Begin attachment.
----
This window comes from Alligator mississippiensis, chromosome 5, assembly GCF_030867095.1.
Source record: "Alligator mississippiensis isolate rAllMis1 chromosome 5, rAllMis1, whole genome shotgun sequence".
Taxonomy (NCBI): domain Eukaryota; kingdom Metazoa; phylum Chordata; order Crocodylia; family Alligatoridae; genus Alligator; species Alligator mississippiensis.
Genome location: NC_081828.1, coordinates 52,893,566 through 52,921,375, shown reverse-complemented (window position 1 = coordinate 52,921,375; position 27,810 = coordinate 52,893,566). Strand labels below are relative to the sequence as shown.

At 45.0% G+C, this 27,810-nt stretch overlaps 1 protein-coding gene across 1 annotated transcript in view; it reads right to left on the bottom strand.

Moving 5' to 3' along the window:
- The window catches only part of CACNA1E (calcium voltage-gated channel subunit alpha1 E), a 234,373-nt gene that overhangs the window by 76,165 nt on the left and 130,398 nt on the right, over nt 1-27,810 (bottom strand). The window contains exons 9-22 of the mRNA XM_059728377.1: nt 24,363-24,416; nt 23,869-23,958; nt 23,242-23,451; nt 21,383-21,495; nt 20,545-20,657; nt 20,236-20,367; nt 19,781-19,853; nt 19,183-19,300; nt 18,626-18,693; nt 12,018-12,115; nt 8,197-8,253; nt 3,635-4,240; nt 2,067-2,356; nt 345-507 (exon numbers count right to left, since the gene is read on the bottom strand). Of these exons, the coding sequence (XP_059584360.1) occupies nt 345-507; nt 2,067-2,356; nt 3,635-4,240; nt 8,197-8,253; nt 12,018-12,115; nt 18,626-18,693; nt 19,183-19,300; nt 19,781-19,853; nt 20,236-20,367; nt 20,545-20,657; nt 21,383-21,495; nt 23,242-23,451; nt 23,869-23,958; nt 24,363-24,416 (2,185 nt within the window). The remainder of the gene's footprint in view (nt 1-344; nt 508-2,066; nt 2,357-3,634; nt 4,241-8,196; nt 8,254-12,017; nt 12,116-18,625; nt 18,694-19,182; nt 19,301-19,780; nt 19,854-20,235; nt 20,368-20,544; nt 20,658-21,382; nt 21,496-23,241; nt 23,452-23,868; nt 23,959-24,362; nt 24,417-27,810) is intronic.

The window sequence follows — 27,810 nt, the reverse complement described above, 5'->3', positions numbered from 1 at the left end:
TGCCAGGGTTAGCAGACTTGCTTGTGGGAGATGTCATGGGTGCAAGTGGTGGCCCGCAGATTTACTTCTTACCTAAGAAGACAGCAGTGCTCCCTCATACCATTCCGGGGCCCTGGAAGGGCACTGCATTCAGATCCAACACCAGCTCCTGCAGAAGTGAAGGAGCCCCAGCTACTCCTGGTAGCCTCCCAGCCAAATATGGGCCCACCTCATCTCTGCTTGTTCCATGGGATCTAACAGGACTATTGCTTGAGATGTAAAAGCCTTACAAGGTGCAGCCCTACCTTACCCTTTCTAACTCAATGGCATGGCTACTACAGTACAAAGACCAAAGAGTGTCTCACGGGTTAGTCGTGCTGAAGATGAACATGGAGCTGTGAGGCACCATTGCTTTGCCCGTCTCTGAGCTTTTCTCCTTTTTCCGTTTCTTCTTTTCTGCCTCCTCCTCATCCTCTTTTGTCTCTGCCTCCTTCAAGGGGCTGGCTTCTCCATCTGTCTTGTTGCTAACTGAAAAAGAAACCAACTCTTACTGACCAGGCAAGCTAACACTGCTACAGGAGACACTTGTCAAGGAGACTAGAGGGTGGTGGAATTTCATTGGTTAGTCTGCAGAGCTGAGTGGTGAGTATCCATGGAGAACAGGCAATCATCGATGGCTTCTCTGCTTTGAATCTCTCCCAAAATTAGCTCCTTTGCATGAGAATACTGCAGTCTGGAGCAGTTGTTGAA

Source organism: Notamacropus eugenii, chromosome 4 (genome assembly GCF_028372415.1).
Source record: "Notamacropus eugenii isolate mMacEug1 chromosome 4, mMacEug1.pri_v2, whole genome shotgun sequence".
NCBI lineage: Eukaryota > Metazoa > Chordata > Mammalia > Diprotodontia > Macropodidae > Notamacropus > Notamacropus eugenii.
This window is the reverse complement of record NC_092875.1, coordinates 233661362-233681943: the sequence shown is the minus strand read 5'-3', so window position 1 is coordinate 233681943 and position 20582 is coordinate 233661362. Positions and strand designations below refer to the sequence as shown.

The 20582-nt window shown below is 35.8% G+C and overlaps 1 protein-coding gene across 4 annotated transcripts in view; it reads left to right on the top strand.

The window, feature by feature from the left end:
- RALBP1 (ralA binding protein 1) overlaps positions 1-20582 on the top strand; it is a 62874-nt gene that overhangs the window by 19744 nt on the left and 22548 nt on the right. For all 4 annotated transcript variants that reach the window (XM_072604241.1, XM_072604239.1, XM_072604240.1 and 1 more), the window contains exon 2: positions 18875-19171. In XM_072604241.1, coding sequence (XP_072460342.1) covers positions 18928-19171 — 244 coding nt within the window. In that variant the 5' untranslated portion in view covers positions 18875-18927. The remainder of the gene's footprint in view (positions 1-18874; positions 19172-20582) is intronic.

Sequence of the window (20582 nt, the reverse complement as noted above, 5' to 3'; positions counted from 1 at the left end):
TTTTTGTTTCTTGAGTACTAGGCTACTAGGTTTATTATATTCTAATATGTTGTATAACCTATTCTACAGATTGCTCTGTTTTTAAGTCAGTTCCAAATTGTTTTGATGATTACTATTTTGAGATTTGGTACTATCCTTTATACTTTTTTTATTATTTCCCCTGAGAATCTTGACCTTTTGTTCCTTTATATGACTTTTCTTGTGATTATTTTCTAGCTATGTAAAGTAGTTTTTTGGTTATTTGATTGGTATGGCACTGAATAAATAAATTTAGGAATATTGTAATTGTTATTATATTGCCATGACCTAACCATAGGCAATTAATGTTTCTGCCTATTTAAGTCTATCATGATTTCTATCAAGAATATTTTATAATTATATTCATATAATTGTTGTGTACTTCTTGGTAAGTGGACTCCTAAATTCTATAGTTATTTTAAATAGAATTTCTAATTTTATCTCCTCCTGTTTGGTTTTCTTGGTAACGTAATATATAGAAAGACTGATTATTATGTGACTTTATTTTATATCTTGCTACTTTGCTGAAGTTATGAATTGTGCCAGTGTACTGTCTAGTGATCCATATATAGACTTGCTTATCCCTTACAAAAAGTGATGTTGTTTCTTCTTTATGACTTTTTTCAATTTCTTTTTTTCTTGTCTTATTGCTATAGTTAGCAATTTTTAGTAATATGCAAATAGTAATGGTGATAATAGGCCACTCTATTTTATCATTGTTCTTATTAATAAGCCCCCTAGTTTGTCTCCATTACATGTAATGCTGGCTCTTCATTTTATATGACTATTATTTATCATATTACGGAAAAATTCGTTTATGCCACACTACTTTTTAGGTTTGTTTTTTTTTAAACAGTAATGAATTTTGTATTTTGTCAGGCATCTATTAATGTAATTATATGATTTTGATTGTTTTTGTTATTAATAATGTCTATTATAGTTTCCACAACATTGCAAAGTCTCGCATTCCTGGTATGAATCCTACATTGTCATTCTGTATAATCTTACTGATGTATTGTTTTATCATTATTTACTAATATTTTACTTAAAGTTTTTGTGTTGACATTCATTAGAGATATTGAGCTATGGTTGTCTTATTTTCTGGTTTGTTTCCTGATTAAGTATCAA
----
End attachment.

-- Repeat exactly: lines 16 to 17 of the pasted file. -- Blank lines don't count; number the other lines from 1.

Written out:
- RALBP1 (ralA binding protein 1) overlaps positions 1-20582 on the top strand; it is a 62874-nt gene that overhangs the window by 19744 nt on the left and 22548 nt on the right. For all 4 annotated transcript variants that reach the window (XM_072604241.1, XM_072604239.1, XM_072604240.1 and 1 more), the window contains exon 2: positions 18875-19171. In XM_072604241.1, coding sequence (XP_072460342.1) covers positions 18928-19171 — 244 coding nt within the window. In that variant the 5' untranslated portion in view covers positions 18875-18927. The remainder of the gene's footprint in view (positions 1-18874; positions 19172-20582) is intronic.

Sequence of the window (20582 nt, the reverse complement as noted above, 5' to 3'; positions counted from 1 at the left end):